Take that, Superman/Wonder Woman hook up! Marvel jumped back into the mainstream spotlight when they announced that (Ultimate) Captain America would be elected President of the United States. This transpires as part of their “Divided We Fall” storyline which features the US fractured into different territories, with the West Coast seceding from the Union under the guidance of two Silicon Valley geniuses and other Southwest states falling under control of the Sentinels. Furthermore, militias and secret armies are extending their control in other parts of the country. With Washington DC destroyed, most of the government and the very nation are in a state of disarray.
California is attempting to prevent immigration from the Sentinel-controlled states and this book opens with the deaths of a family of five as they attempt to cross over from Arizona. This becomes another hot button topic as the American public turns out for a special election for President. Incumbent President Howard is trailing in the polls, while “Other” (write-in votes) is in the lead by a great deal. Frustrated by the state of the nation, Captain America wants to go to California to help defuse that situation, but President Howard orders him to remain in Texas. Frustrated, he turns to Nick Fury and they have a lengthy conversation which culminates in Cap wondering if he’d acted more extreme (he uses the term “treason”) before, perhaps the country wouldn’t be in its current fragmented state.
Shortly afterward, news emerges that bug-like robots, the kind that killed the family at the beginning, have open fire on a containment camp, where other refugees had been detained after crossing into California. The responsible parties? Stafford and Holt, the two millionaires who took over the state, but who have been holed up in secrecy ever since. They trusted a mysterious man named Morez to aid them. Morez created and is controlling the wasp-like drones. When the two men plead with him to shut them down, he simply disapears, leaving them with a slaughter on their hands.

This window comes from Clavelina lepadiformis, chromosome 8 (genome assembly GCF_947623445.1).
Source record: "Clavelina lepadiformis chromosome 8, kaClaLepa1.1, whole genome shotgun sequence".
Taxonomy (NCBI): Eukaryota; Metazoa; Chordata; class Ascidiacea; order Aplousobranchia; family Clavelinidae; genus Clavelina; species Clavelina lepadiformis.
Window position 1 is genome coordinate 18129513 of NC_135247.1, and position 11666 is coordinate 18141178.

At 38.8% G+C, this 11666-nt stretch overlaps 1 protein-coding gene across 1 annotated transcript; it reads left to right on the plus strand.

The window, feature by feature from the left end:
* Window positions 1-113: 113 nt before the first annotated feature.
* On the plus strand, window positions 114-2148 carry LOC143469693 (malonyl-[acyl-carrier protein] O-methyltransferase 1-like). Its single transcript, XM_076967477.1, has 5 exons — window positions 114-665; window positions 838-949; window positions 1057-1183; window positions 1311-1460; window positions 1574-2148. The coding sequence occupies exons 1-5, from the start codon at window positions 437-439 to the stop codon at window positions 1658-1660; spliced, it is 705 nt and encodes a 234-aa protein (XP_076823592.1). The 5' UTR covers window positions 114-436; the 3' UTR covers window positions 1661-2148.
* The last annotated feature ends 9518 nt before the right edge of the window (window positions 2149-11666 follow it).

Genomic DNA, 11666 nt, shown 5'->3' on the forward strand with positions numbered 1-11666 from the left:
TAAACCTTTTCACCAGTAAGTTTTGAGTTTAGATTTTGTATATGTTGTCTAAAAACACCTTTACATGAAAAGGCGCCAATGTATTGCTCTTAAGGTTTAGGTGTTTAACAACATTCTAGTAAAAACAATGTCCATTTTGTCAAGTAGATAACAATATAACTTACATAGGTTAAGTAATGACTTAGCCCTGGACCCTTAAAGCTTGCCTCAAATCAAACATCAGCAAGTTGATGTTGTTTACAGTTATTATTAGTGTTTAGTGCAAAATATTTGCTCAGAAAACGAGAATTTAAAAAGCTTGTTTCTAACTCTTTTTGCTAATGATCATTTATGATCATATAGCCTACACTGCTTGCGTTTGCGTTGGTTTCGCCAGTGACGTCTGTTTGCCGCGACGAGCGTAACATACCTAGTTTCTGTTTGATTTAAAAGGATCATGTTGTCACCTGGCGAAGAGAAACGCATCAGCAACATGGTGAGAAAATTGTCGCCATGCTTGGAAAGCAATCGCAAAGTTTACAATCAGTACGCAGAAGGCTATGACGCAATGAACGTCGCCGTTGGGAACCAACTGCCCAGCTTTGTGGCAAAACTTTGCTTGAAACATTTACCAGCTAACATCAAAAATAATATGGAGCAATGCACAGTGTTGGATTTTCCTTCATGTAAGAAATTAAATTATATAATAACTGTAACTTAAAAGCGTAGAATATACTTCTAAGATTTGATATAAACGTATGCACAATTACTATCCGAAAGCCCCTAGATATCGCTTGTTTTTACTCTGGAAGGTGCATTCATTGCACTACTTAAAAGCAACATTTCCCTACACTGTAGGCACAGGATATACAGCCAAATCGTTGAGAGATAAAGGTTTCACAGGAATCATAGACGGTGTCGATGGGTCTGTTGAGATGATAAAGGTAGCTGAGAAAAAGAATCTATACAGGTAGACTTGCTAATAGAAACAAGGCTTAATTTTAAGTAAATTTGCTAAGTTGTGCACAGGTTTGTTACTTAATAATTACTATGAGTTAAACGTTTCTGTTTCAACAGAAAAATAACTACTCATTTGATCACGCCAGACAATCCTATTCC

Captain America has made his decision and backed by The Ultimates, he goes to California and the heroes attempt to stop the robot rampage. As the battle rages, the news cameras and commentators focus on Captain America’s daring and decisive actions, as he saves life after life. Eventually, Tony Stark is able to pinpoint the source of the drones’ signal and Thor puts an end to the devastation. Of course then, Cap gets some startling news regarding the election… which we already knew, so no spoilers there.
Elsewhere, Morez hatches a new plan that involves a radically Ultimate-ized version of Hydra, no longer the Nazi-like high tech, underground army. This version is more like a militia/domestic terrorist cell. Following the Colorado shooting earlier this summer, this was an eerie development that felt just a tiny bit too realistic.
Overall, the story worked perfectly well in this real-world election year. It really captured the pandemonium and heated debate we see pretty much every time we turn on the tv or *shudder* log onto Facebook. The idea of militias and private citizens seizing control of certain areas hits close to home, as it doesn’t seem that far fetched. This is the Ultimate Universe, so I like that Marvel feels free to depict such a violent storyline like this. There really are few limits when it comes to this reality as they’ve shown time and again.
Captain America shines, obviously. This is his spotlight after all. But even though this isn’t the “real” Cap, he’s all things Cap should be– decisive, frustrated by beauracracy, compassionate and motivated strictly by the desire to help people. While the other heroes are just supporting characters here, they all get a nice beat or two in the action.
The art wasn’t my favorite. To be fair, it was uneven. A few pages looked really good, like the two-page spread of Morez meeting with Hydra. But artist Billy Tan uses a lot of tiny lines, I guess to add detail or depth, but it made the art too sketchy and unclean. Yet, at other times, the art looks crude and under-rendered. His storytelling is absolutely fine. No problems there, but overall, it was just okay.
Overall, was this a must read? I’m not so sure. To be honest, I haven’t read ‘Ultimates’ in quite a while, so I wasn’t immediately up-to-speed. I don’t know who this Morez guy is or of he’s supposed to be an Ultimate version of a 616 character. They do summarize things in the beginning, but it’s not a clean pick-up-and-read issue. It’s okay, though. Solid characterization and storyline. Average art. Not bad.
ULTIMATE COMICS: THE ULTIMATES #15
Written by Sam Humphries
Pencils by Billy Tan
Cover by Michael Komarck